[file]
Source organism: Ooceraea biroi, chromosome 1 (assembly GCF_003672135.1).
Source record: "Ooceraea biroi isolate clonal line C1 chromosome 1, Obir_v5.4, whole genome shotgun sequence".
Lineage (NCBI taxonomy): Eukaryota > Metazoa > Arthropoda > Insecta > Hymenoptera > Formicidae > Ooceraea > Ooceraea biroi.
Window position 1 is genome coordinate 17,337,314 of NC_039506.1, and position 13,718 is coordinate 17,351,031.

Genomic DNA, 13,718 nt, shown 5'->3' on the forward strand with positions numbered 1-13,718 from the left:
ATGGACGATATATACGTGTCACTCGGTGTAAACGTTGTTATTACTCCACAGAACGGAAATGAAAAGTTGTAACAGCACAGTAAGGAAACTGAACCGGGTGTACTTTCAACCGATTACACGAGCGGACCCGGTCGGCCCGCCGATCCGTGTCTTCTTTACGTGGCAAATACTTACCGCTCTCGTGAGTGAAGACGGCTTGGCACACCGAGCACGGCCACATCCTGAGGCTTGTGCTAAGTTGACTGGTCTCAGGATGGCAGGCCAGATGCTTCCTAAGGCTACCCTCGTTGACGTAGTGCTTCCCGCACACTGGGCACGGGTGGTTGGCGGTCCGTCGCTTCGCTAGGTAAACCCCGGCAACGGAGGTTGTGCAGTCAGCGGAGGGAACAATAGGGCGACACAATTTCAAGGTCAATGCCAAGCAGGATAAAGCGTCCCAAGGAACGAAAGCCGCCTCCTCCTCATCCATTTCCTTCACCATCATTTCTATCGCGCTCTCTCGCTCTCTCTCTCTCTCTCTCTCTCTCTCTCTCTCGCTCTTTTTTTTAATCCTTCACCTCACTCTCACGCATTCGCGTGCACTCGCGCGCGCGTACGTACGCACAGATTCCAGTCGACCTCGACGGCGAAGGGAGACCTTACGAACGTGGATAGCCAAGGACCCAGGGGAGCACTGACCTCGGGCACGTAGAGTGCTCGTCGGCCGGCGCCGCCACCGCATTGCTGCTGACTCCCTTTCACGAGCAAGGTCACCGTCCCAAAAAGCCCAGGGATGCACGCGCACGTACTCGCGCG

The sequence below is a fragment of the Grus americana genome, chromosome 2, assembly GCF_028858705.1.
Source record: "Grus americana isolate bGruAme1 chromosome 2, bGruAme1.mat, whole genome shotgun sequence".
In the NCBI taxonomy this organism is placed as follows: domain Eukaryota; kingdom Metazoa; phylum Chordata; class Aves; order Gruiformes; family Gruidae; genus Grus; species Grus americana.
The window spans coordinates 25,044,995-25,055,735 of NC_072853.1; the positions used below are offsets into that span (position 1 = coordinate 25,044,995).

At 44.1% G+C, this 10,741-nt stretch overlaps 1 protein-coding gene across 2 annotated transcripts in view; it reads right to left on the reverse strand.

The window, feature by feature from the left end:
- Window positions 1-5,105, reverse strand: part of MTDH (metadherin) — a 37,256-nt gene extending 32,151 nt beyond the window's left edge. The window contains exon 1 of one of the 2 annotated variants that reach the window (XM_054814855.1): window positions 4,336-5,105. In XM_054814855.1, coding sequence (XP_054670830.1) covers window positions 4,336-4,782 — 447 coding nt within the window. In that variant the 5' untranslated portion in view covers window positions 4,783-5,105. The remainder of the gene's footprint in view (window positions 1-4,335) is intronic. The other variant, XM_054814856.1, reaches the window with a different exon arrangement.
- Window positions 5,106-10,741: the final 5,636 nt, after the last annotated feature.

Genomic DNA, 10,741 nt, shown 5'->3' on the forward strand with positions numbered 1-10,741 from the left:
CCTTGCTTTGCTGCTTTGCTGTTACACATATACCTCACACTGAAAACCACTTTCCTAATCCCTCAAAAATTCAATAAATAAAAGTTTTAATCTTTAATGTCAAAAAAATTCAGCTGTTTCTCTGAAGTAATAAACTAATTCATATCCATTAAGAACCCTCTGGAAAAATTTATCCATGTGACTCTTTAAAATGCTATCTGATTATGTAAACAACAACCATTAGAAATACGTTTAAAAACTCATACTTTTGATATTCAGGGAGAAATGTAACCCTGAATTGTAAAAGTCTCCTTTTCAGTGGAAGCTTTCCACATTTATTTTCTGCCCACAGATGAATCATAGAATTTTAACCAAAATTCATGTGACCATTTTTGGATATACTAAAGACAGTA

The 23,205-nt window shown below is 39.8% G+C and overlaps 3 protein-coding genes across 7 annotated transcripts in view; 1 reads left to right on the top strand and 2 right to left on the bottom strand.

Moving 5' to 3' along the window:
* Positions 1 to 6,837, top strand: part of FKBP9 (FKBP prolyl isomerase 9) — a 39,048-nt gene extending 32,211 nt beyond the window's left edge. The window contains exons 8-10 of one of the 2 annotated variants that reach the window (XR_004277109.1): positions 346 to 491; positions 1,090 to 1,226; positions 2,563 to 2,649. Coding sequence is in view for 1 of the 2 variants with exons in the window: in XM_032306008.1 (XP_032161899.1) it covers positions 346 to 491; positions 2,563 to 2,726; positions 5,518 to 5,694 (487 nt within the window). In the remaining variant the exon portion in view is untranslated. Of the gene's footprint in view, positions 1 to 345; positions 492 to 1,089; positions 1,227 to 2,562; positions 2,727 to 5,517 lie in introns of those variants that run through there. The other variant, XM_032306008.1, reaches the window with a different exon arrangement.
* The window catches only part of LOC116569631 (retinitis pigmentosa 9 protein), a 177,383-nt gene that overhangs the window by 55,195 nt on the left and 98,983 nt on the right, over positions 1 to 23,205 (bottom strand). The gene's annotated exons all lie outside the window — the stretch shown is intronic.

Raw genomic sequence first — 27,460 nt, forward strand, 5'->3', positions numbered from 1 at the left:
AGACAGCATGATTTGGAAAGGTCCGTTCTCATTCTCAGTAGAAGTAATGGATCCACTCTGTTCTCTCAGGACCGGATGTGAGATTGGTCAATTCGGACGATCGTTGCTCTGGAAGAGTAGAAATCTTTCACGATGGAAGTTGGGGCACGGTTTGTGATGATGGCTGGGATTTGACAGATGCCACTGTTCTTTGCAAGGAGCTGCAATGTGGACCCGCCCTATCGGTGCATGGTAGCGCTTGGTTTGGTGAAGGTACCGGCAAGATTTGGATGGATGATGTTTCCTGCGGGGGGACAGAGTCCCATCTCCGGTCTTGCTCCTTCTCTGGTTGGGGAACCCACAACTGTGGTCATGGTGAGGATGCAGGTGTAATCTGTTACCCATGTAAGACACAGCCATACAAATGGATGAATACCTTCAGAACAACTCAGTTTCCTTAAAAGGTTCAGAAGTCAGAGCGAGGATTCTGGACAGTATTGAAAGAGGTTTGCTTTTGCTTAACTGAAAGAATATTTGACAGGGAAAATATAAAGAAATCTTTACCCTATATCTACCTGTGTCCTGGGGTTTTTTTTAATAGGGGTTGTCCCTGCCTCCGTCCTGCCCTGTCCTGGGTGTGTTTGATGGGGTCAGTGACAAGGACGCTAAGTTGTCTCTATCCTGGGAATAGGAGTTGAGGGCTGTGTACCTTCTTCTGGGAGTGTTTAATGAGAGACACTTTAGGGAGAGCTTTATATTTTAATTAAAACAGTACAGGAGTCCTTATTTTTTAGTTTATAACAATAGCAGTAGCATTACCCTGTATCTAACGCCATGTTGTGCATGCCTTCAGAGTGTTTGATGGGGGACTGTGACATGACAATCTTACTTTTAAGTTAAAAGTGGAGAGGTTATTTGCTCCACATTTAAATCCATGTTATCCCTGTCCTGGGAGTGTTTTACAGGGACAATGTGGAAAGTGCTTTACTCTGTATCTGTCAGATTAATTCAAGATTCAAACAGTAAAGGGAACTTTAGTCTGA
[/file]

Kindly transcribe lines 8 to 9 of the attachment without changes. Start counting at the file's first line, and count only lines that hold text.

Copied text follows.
Source record: "Grus americana isolate bGruAme1 chromosome 2, bGruAme1.mat, whole genome shotgun sequence".
In the NCBI taxonomy this organism is placed as follows: domain Eukaryota; kingdom Metazoa; phylum Chordata; class Aves; order Gruiformes; family Gruidae; genus Grus; species Grus americana.